Who was Plato?
One of the most respected philosophers in history, and a noteworthy figure of his time in ancient Greece, Plato's writings continue to be studied thousands of years after his death. His relationship to and defense of Socrates, his one-time mentor, provided the basis for one of the most eloquent statements ever produced. Born in 428 or 427 B.C., Plato's writings, particularly his "dialogues," a series of fictitious conversations, often involving Socrates, between the brilliant philosopher and another individual, provide the basis for the study of philosophy today, and are routinely adapted for academic and intellectually-stimulating entertainment in the modern era. More a series of interviews than discussions, the "dialogues" were Plato's way of helping the reader understand the development of rational thought.
Ancient Greece was characterized by impressive intellectual debate and unceasing conflict. A harbinger of the phenomenon best articulated the the late David Halberstam in his use of the title The Best and the Brightest, Plato's musings reflect the incompatability of extraordinarily intelligent men making extraordinarily bad decisions. His observation, for exampe, that "we can easily forgive a child who is afraid of the dark; the real tragedy of life is when men are afraid of the light," is astonishingly prescient when considered in a contemporary context in which well-educated and presumably smart leaders fall prey to common psychological phenomena that unfailingly lead to disaster, such as the refusal to believe information that contradicts preexisting beliefs.
Similarly, Plato's suggestion that "the price good men pay for indifference to public affairs is to be ruled by evil men" is a warning, seldom heeded, against failures to remain informed and engaged in public affairs. The Founding Fathers of the United States of America were heavily influenced by the writings of Plato, and Thomas Jefferson would pay his respects to the ancient philosopher when noting that "every government degenerates when trusted to the rulers of the people alone. The people themselves, therefore, are its only safe depositories. And to render them safe, their minds must be improved to a certain degree." Jefferson understood, as did Plato many years earlier, that democratic government could not succeed absent an informed citizenry.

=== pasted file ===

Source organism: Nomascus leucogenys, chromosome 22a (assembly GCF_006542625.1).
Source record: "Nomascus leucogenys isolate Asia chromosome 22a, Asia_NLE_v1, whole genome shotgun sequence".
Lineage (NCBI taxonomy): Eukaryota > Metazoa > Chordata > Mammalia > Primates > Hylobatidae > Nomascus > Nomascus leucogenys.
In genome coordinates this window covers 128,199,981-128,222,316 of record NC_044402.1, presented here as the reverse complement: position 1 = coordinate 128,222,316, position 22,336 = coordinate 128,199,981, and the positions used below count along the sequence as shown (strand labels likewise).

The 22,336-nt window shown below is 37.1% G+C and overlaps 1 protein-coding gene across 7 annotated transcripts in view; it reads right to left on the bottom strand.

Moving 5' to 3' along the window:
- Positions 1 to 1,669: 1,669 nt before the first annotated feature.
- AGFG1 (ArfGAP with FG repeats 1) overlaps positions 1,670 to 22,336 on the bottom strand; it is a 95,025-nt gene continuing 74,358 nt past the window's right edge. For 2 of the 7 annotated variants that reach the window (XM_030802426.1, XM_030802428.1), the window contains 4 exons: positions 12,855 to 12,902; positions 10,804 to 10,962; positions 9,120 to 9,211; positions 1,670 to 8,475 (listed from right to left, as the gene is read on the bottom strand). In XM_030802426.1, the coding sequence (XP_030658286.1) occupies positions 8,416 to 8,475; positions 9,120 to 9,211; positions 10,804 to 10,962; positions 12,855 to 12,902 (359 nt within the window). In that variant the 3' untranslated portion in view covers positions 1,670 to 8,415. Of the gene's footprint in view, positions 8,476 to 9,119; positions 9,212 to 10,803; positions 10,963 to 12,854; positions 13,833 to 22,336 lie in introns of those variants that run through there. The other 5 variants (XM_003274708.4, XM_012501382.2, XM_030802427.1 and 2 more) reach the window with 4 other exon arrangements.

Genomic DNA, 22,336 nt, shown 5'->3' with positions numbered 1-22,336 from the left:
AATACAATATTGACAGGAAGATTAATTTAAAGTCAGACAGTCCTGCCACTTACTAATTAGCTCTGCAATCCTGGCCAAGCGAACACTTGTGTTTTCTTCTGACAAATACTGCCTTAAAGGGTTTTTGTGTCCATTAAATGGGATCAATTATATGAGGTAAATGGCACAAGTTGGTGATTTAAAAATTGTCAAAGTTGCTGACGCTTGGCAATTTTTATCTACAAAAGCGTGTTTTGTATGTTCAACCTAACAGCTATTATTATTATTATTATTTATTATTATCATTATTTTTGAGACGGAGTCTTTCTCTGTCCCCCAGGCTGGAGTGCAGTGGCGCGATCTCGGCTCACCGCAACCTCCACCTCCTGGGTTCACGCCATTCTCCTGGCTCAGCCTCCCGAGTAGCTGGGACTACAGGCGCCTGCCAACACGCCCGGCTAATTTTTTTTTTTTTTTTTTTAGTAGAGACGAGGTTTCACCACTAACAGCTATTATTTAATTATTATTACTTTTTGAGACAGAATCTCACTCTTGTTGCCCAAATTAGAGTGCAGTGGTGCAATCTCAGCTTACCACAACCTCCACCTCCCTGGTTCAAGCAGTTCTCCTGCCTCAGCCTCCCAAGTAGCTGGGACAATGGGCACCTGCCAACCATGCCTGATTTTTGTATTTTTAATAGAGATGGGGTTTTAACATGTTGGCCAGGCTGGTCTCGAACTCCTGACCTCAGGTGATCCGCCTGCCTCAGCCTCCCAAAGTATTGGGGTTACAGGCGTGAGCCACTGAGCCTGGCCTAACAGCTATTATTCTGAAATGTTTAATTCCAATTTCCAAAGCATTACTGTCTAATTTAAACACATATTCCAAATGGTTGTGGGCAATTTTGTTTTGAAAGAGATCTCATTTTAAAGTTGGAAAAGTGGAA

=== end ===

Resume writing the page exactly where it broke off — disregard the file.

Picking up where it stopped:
Plato died in 347 B.C.
Plato was a classic Greek philosopher and a mathematician who was taught by Socrates and he taught Aristotle. He studied music and poetry in his youth and is considered one of the most important philosophers to have existed.
Plato was a classical greek philosopher. He was a also a mathematician. His teacher was socrates and his student was Aristotle. He was founder of an Academy in Athens, the first institute which gave higher education to students. Plato was known best for his writings.Plato's most influential work, The Republic, is also a part of his middle dialogues. When he was young he studied music and poetry. Overall, Plato is considered the most important philosopher that ever lived.
Plato was a philosopher, as well as mathematician, in Classical Greece and an influential figure in philosophy, central in Western philosophy.
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